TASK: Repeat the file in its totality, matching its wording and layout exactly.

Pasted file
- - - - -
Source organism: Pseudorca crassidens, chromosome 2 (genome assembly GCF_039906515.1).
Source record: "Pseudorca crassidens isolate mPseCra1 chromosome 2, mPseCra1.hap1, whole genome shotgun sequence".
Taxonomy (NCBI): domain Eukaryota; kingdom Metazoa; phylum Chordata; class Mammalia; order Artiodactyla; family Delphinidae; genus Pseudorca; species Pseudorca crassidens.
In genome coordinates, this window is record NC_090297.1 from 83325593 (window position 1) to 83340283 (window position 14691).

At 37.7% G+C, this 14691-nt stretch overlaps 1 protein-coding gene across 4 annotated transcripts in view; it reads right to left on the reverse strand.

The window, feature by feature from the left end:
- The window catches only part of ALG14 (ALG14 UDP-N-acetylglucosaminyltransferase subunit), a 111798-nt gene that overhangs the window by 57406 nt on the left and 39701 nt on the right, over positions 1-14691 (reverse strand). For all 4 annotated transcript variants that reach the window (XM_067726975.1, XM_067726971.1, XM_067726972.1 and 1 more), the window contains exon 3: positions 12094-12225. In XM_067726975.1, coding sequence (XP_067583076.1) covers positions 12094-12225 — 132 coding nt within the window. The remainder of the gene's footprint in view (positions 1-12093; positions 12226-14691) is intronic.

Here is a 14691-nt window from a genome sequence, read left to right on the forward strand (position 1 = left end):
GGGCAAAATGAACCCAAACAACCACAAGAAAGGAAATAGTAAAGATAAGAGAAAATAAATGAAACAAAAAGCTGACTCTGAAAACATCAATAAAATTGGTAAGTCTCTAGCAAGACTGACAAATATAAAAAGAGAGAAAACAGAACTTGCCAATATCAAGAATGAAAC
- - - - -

Source organism: Pseudorca crassidens, chromosome 2 (genome assembly GCF_039906515.1).
Source record: "Pseudorca crassidens isolate mPseCra1 chromosome 2, mPseCra1.hap1, whole genome shotgun sequence".
Taxonomy (NCBI): domain Eukaryota; kingdom Metazoa; phylum Chordata; class Mammalia; order Artiodactyla; family Delphinidae; genus Pseudorca; species Pseudorca crassidens.
In genome coordinates, this window is record NC_090297.1 from 83325593 (window position 1) to 83340283 (window position 14691).

At 37.7% G+C, this 14691-nt stretch overlaps 1 protein-coding gene across 4 annotated transcripts in view; it reads right to left on the reverse strand.

The window, feature by feature from the left end:
- The window catches only part of ALG14 (ALG14 UDP-N-acetylglucosaminyltransferase subunit), a 111798-nt gene that overhangs the window by 57406 nt on the left and 39701 nt on the right, over positions 1-14691 (reverse strand). For all 4 annotated transcript variants that reach the window (XM_067726975.1, XM_067726971.1, XM_067726972.1 and 1 more), the window contains exon 3: positions 12094-12225. In XM_067726975.1, coding sequence (XP_067583076.1) covers positions 12094-12225 — 132 coding nt within the window. The remainder of the gene's footprint in view (positions 1-12093; positions 12226-14691) is intronic.

Here is a 14691-nt window from a genome sequence, read left to right on the forward strand (position 1 = left end):
GGGCAAAATGAACCCAAACAACCACAAGAAAGGAAATAGTAAAGATAAGAGAAAATAAATGAAACAAAAAGCTGACTCTGAAAACATCAATAAAATTGGTAAGTCTCTAGCAAGACTGACAAATATAAAAAGAGAGAAAACAGAACTTGCCAATATCAAGAATGAAAC